(repost) Two Talc-Ovarian Cancer Lawsuits Dismissed by NJ Judge Ovarian Cancer and Us OVARIAN CANCER and US Ovarian Cancer and Us

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Tuesday, September 06, 2016

(repost) Two Talc-Ovarian Cancer Lawsuits Dismissed by NJ Judge



medscape


http://www.medscape.com/viewarticle/868437

Judge Nelson Johnson in Atlantic City ruled that the women could not produce sufficient medical evidence to show that Johnson's Baby Powder caused the cancer.
The company lost two similar trials in state court in St. Louis, Missouri.
 

Two Talc-Ovarian Cancer Lawsuits Dismissed by NJ Judge

Nick Mulcahy
September 06, 2016
 
A New Jersey judge dismissed two women's lawsuits last week that blamed talcum powder from Johnson & Johnson for causing their ovarian cancer, according to a report from Bloomberg News.
Judge Nelson Johnson in Atlantic City ruled that the women could not produce sufficient medical evidence to show that Johnson's Baby Powder caused the cancer.
The company lost two similar trials in state court in St. Louis, Missouri.
There are more than 1000 suits in state and federal courts accusing the drugmaker of ignoring observational evidence that tied its talc products (Shower to Shower and Johnson's Baby Powder) to ovarian cancer.
The trials in New Jersey had been scheduled to start in October.
Judge Johnson said testimony from plaintiff-hired experts about the links between talc and ovarian cancer suffered from "multiple deficiencies" and did not provide legitimate grounds for the suits, according to the news report.
"The court's decision today appropriately reflects the science and facts at issue in this litigation," Carol Goodrich, a Johnson & Johnson spokeswoman, said in a statement. "Science, research, clinical evidence, and decades of studies by medical experts around the world continue to support the safety of cosmetic talc."
Ted Meadows, an Alabama-based lawyer representing the two plaintiffs, Brandi Carl and Diana Balderrama, said the New Jersey judge's ruling conflicted with other judges' findings that there is sufficient evidence linking talc powder use and ovarian cancer, which in turn have allowed cases to go to trial. "We are planning to appeal his ruling," said Meadows last week.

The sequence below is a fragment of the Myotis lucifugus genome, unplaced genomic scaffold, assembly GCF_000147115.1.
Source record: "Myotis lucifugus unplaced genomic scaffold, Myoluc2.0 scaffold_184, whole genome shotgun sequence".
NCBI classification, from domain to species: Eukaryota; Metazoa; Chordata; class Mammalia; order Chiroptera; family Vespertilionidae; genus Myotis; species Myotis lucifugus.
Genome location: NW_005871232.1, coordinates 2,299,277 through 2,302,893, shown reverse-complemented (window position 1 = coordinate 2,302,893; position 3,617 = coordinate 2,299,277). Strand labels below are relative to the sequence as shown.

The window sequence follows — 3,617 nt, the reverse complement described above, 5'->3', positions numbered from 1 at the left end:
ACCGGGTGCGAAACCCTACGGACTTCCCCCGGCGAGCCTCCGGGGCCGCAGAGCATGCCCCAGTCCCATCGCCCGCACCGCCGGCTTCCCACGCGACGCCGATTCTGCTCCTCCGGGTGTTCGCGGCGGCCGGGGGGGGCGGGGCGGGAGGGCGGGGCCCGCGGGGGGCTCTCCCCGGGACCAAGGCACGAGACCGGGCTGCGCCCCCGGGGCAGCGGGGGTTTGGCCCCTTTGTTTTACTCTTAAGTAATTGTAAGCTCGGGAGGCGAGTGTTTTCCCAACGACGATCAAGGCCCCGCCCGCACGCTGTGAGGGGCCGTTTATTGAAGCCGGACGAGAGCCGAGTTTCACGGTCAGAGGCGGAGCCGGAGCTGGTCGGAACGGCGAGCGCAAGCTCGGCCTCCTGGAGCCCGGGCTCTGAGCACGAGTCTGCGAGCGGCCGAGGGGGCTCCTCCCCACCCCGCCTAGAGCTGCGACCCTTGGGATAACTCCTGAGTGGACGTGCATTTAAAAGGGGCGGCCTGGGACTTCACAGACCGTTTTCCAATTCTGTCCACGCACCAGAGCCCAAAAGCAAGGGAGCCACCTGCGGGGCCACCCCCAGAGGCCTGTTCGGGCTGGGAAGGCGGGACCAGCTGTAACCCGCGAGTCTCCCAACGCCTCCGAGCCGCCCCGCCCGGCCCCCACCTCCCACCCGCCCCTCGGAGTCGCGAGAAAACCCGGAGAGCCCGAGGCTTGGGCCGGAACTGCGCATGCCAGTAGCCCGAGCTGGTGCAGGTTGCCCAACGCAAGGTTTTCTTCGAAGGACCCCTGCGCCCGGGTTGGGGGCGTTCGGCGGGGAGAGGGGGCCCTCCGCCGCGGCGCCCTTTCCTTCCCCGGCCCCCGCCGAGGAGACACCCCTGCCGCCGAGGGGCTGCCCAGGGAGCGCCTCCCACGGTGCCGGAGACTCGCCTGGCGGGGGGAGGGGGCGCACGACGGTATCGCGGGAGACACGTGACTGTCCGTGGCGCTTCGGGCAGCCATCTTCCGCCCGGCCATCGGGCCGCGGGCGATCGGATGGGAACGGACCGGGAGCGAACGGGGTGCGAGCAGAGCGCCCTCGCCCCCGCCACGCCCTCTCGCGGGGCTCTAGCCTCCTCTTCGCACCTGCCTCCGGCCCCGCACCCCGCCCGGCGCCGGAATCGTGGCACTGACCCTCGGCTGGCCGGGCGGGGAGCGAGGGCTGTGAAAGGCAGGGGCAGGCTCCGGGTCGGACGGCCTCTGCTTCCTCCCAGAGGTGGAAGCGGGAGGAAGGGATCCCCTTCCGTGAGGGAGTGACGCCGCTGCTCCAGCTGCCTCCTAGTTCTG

In a 33-page ruling, Judge Johnson said that paid experts' review of the links between talc and cancer suffered from "narrowness and shallowness" and did not provide reliable evidence that talc could cause the disease.
But other judges have come to different conclusions and have allowed court cases to proceed.
In a St. Louis trial in February of this year, a state-court jury ordered the giant maker of healthcare products to pay $10 million in compensatory damages and $62 million in a punishment award to the family of Jackie Fox from Birmingham, Alabama, who died of ovarian cancer in 2015 at the age of 62, as reported by Medscape Medical News.
That jury decision was the first financial award in a lawsuit related to this issue.
The trials have put a spotlight on the long-studied subject of the use of talc powder in the genital area and an increased risk for ovarian cancer, which has been repeatedly — but not always — found in epidemiologic studies, as reported by Medscape Medical News.
The only current consensus among researchers and organizations such as the International Agency for Research on Cancer on the link is that talc powder is a "possible" carcinogen (Lancet Oncol. 2006;7:295-296).
The New York Times recently reported that Johnson & Johnson's talc supplier added warning labels in 2006, but J&J did not add similar warnings to its products, according to litigation documents.

Follow Medscape senior journalist Nick Mulcahy on Twitter: @MulcahyNick

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